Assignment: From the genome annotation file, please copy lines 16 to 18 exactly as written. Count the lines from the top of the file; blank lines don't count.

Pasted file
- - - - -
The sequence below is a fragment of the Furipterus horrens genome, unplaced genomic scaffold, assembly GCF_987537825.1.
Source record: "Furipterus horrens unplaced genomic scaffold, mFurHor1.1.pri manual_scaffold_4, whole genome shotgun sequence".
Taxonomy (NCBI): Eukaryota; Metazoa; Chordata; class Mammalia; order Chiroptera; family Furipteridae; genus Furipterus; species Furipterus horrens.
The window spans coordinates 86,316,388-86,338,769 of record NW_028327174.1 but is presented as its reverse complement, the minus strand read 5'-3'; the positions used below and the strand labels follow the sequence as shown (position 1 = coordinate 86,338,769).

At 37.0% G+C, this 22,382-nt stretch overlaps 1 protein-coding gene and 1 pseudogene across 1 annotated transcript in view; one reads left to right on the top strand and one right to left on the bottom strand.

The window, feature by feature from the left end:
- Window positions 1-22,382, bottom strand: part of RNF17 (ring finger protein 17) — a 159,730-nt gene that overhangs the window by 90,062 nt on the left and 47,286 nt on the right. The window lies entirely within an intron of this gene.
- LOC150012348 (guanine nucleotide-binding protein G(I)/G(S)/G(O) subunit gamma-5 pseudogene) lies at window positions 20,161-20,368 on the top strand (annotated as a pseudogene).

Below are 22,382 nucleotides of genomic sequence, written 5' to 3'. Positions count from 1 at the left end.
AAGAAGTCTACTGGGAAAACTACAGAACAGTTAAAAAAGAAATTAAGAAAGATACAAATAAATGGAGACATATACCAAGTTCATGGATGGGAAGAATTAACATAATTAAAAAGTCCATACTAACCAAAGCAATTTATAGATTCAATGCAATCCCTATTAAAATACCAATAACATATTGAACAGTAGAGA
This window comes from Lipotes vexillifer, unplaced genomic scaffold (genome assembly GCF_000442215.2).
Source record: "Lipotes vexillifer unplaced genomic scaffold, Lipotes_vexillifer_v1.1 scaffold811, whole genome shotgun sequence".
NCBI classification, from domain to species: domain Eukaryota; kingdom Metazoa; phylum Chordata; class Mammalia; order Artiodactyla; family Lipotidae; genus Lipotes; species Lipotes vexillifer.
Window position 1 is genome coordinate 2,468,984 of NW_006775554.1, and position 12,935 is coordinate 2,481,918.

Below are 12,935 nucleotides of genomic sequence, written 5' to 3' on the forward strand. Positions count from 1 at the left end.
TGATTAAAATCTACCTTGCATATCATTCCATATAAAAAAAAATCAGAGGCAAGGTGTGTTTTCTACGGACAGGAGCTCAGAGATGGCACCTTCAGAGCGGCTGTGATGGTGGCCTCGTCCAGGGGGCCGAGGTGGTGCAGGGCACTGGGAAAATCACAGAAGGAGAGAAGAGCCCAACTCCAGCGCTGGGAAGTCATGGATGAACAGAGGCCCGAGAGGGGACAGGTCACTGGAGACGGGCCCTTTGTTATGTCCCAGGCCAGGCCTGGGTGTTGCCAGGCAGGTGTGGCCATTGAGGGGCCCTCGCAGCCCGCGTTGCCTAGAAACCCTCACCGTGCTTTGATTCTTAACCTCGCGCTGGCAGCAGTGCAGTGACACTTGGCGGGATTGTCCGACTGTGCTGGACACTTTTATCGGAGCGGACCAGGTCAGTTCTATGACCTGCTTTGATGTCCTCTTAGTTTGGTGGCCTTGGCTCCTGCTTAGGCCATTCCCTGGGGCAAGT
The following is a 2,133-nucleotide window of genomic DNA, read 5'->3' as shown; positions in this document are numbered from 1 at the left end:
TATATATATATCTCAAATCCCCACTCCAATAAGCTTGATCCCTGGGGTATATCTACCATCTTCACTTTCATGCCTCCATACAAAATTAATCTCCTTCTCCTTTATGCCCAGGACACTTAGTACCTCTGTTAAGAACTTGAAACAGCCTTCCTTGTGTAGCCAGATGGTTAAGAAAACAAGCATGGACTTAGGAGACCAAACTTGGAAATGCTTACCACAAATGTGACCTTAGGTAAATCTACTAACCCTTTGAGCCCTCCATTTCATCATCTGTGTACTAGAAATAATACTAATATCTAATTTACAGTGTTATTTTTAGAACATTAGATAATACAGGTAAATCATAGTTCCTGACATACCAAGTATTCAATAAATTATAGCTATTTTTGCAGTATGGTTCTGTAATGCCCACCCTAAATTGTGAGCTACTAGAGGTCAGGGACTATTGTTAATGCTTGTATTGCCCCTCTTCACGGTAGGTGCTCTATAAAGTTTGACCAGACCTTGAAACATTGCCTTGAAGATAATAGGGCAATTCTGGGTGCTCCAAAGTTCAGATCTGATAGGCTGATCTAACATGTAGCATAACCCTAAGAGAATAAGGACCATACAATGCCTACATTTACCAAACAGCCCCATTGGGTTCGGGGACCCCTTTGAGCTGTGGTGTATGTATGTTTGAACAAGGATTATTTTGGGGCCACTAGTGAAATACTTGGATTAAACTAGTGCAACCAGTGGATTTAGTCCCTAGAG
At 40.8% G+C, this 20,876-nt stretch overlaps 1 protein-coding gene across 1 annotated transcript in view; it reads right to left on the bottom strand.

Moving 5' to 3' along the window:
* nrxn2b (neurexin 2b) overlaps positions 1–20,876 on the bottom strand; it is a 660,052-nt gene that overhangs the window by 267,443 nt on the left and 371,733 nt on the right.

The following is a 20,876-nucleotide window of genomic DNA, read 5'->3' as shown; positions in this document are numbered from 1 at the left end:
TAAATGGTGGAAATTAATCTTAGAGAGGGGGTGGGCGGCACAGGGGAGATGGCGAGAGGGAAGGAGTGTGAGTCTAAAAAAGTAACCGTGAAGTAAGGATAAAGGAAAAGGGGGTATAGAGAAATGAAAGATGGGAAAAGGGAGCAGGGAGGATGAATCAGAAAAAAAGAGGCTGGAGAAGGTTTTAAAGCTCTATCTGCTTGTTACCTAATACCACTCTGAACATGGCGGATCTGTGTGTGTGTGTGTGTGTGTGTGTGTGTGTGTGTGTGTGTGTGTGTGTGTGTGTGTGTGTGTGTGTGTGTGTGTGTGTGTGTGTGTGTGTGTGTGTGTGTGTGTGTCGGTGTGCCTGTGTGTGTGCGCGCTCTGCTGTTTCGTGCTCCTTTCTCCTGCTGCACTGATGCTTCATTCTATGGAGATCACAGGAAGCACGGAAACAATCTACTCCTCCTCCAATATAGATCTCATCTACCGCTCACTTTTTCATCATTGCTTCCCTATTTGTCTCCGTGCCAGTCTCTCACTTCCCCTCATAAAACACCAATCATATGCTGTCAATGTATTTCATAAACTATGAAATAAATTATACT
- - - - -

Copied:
TGATTAAAATCTACCTTGCATATCATTCCATATAAAAAAAAATCAGAGGCAAGGTGTGTTTTCTACGGACAGGAGCTCAGAGATGGCACCTTCAGAGCGGCTGTGATGGTGGCCTCGTCCAGGGGGCCGAGGTGGTGCAGGGCACTGGGAAAATCACAGAAGGAGAGAAGAGCCCAACTCCAGCGCTGGGAAGTCATGGATGAACAGAGGCCCGAGAGGGGACAGGTCACTGGAGACGGGCCCTTTGTTATGTCCCAGGCCAGGCCTGGGTGTTGCCAGGCAGGTGTGGCCATTGAGGGGCCCTCGCAGCCCGCGTTGCCTAGAAACCCTCACCGTGCTTTGATTCTTAACCTCGCGCTGGCAGCAGTGCAGTGACACTTGGCGGGATTGTCCGACTGTGCTGGACACTTTTATCGGAGCGGACCAGGTCAGTTCTATGACCTGCTTTGATGTCCTCTTAGTTTGGTGGCCTTGGCTCCTGCTTAGGCCATTCCCTGGGGCAAGT
The following is a 2,133-nucleotide window of genomic DNA, read 5'->3' as shown; positions in this document are numbered from 1 at the left end:
TATATATATATCTCAAATCCCCACTCCAATAAGCTTGATCCCTGGGGTATATCTACCATCTTCACTTTCATGCCTCCATACAAAATTAATCTCCTTCTCCTTTATGCCCAGGACACTTAGTACCTCTGTTAAGAACTTGAAACAGCCTTCCTTGTGTAGCCAGATGGTTAAGAAAACAAGCATGGACTTAGGAGACCAAACTTGGAAATGCTTACCACAAATGTGACCTTAGGTAAATCTACTAACCCTTTGAGCCCTCCATTTCATCATCTGTGTACTAGAAATAATACTAATATCTAATTTACAGTGTTATTTTTAGAACATTAGATAATACAGGTAAATCATAGTTCCTGACATACCAAGTATTCAATAAATTATAGCTATTTTTGCAGTATGGTTCTGTAATGCCCACCCTAAATTGTGAGCTACTAGAGGTCAGGGACTATTGTTAATGCTTGTATTGCCCCTCTTCACGGTAGGTGCTCTATAAAGTTTGACCAGACCTTGAAACATTGCCTTGAAGATAATAGGGCAATTCTGGGTGCTCCAAAGTTCAGATCTGATAGGCTGATCTAACATGTAGCATAACCCTAAGAGAATAAGGACCATACAATGCCTACATTTACCAAACAGCCCCATTGGGTTCGGGGACCCCTTTGAGCTGTGGTGTATGTATGTTTGAACAAGGATTATTTTGGGGCCACTAGTGAAATACTTGGATTAAACTAGTGCAACCAGTGGATTTAGTCCCTAGAG